Spy agencies doubt North Korea will give up nuclear weapons




U.S. intelligence community leaders arrive to testify at Senate Intelligence Committee hearing on "worldwide threats" on Capitol Hill in Washington
U.S. intelligence community leaders arrive to testify at Senate Intelligence Committee hearing on "worldwide threats" on Capitol Hill in Washington  

WASHINGTON (AP) - U.S. intelligence agencies are expressing renewed doubt that North Korea will eliminate its nuclear arsenal.

This calls into question the likelihood that a second U.S.-North Korean summit, which the White House says is expected in February, can achieve President Donald Trump's goal of a nuclear disarmed North Korea.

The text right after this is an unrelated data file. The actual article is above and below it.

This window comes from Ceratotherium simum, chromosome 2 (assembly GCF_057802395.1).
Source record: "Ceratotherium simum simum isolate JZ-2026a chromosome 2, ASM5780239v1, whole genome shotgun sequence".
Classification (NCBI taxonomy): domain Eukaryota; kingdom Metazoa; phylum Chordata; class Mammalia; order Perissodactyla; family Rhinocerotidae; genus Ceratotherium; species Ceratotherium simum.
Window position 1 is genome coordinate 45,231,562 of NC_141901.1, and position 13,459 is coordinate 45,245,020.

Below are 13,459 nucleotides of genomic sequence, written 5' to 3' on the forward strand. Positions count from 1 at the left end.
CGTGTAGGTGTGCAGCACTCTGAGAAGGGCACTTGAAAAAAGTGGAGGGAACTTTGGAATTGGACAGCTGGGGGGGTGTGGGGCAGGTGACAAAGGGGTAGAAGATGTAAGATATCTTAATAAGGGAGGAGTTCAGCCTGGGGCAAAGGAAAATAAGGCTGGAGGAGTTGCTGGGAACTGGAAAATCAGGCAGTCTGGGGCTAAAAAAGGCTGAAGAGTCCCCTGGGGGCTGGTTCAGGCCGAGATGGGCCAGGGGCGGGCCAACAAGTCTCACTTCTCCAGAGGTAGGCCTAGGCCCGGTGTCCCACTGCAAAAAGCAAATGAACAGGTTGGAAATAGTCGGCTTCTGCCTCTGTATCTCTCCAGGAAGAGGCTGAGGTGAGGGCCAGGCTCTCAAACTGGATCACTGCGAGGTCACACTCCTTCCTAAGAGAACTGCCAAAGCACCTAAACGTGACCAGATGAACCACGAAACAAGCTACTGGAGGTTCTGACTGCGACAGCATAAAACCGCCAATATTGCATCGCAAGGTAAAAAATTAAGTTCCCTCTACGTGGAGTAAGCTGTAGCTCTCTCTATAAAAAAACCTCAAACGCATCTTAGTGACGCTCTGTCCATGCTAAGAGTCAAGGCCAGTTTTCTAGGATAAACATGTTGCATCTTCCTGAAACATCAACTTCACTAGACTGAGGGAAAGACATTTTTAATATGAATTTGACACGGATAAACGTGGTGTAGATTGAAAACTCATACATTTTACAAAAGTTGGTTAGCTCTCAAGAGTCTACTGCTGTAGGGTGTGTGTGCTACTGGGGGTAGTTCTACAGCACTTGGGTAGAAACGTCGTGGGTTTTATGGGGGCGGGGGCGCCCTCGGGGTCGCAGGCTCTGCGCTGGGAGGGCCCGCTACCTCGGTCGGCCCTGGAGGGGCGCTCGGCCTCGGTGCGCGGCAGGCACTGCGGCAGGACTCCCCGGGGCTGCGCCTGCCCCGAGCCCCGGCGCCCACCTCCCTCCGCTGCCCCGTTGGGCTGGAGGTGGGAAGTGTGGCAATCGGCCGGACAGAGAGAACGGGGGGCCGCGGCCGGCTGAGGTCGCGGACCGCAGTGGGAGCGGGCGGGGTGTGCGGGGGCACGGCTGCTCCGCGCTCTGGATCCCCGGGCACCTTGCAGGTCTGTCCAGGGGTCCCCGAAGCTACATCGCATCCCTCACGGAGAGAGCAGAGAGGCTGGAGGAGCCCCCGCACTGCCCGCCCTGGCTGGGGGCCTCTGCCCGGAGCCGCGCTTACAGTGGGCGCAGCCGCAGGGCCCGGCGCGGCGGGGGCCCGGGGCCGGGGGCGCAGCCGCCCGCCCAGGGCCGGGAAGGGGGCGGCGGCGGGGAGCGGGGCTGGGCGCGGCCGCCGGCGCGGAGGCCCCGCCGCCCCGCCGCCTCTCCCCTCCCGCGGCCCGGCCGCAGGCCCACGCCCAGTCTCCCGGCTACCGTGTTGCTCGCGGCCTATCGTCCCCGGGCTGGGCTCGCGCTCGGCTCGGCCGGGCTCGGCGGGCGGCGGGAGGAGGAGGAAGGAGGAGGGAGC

In a report prepared for a hearing Tuesday on global security threats, National Intelligence Director Dan Coats says North Korean leaders view nuclear weapons as critical to the survival of the Kim Jong Un regime.

More broadly, the report predicts that security threats to the U.S. this year will expand and diversify, driven in part by China and Russia. It says Moscow and Beijing are more aligned than at any other point since the mid-1950s and their global influence is rising.

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